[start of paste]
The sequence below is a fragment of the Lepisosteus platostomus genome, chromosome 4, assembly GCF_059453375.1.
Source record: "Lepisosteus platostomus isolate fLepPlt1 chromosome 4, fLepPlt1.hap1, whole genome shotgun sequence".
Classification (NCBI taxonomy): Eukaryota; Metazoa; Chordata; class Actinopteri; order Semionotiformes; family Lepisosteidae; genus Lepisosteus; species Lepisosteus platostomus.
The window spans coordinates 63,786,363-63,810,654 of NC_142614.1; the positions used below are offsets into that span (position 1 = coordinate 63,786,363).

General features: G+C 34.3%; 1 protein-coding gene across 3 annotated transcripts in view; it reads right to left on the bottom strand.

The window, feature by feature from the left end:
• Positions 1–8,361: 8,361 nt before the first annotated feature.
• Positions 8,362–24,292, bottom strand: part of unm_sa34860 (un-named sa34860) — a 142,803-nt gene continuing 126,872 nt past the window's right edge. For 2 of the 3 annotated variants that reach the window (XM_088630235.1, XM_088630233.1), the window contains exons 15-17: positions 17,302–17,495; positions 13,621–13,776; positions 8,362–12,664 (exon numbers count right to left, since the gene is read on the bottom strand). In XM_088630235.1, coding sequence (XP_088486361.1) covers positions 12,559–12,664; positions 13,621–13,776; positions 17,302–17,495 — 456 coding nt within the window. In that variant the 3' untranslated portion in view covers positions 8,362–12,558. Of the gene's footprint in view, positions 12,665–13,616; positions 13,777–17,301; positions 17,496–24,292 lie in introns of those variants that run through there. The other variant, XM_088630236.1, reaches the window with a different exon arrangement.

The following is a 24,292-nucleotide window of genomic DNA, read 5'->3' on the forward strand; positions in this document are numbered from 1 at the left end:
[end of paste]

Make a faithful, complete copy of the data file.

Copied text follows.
The sequence below is a fragment of the Lepisosteus platostomus genome, chromosome 4, assembly GCF_059453375.1.
Source record: "Lepisosteus platostomus isolate fLepPlt1 chromosome 4, fLepPlt1.hap1, whole genome shotgun sequence".
Classification (NCBI taxonomy): Eukaryota; Metazoa; Chordata; class Actinopteri; order Semionotiformes; family Lepisosteidae; genus Lepisosteus; species Lepisosteus platostomus.
The window spans coordinates 63,786,363-63,810,654 of NC_142614.1; the positions used below are offsets into that span (position 1 = coordinate 63,786,363).

General features: G+C 34.3%; 1 protein-coding gene across 3 annotated transcripts in view; it reads right to left on the bottom strand.

The window, feature by feature from the left end:
• Positions 1–8,361: 8,361 nt before the first annotated feature.
• Positions 8,362–24,292, bottom strand: part of unm_sa34860 (un-named sa34860) — a 142,803-nt gene continuing 126,872 nt past the window's right edge. For 2 of the 3 annotated variants that reach the window (XM_088630235.1, XM_088630233.1), the window contains exons 15-17: positions 17,302–17,495; positions 13,621–13,776; positions 8,362–12,664 (exon numbers count right to left, since the gene is read on the bottom strand). In XM_088630235.1, coding sequence (XP_088486361.1) covers positions 12,559–12,664; positions 13,621–13,776; positions 17,302–17,495 — 456 coding nt within the window. In that variant the 3' untranslated portion in view covers positions 8,362–12,558. Of the gene's footprint in view, positions 12,665–13,616; positions 13,777–17,301; positions 17,496–24,292 lie in introns of those variants that run through there. The other variant, XM_088630236.1, reaches the window with a different exon arrangement.

The following is a 24,292-nucleotide window of genomic DNA, read 5'->3' on the forward strand; positions in this document are numbered from 1 at the left end: